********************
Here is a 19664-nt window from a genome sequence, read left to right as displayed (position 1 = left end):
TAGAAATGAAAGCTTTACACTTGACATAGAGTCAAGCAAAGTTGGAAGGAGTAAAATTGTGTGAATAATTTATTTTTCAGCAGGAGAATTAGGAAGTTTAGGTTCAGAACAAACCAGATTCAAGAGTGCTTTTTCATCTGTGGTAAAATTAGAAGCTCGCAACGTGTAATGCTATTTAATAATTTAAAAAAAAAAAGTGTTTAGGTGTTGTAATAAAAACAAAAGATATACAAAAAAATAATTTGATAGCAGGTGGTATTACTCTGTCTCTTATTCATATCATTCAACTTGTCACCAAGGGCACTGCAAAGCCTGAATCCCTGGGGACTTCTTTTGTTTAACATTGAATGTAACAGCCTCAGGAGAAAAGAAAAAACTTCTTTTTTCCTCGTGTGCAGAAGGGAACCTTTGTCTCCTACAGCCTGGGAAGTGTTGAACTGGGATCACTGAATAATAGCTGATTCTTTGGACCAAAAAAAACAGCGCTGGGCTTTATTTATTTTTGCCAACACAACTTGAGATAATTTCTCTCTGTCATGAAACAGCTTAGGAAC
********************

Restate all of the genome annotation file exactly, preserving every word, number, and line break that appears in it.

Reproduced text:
Here is a 19664-nt window from a genome sequence, read left to right as displayed (position 1 = left end):
TAGAAATGAAAGCTTTACACTTGACATAGAGTCAAGCAAAGTTGGAAGGAGTAAAATTGTGTGAATAATTTATTTTTCAGCAGGAGAATTAGGAAGTTTAGGTTCAGAACAAACCAGATTCAAGAGTGCTTTTTCATCTGTGGTAAAATTAGAAGCTCGCAACGTGTAATGCTATTTAATAATTTAAAAAAAAAAAGTGTTTAGGTGTTGTAATAAAAACAAAAGATATACAAAAAAATAATTTGATAGCAGGTGGTATTACTCTGTCTCTTATTCATATCATTCAACTTGTCACCAAGGGCACTGCAAAGCCTGAATCCCTGGGGACTTCTTTTGTTTAACATTGAATGTAACAGCCTCAGGAGAAAAGAAAAAACTTCTTTTTTCCTCGTGTGCAGAAGGGAACCTTTGTCTCCTACAGCCTGGGAAGTGTTGAACTGGGATCACTGAATAATAGCTGATTCTTTGGACCAAAAAAAACAGCGCTGGGCTTTATTTATTTTTGCCAACACAACTTGAGATAATTTCTCTCTGTCATGAAACAGCTTAGGAAC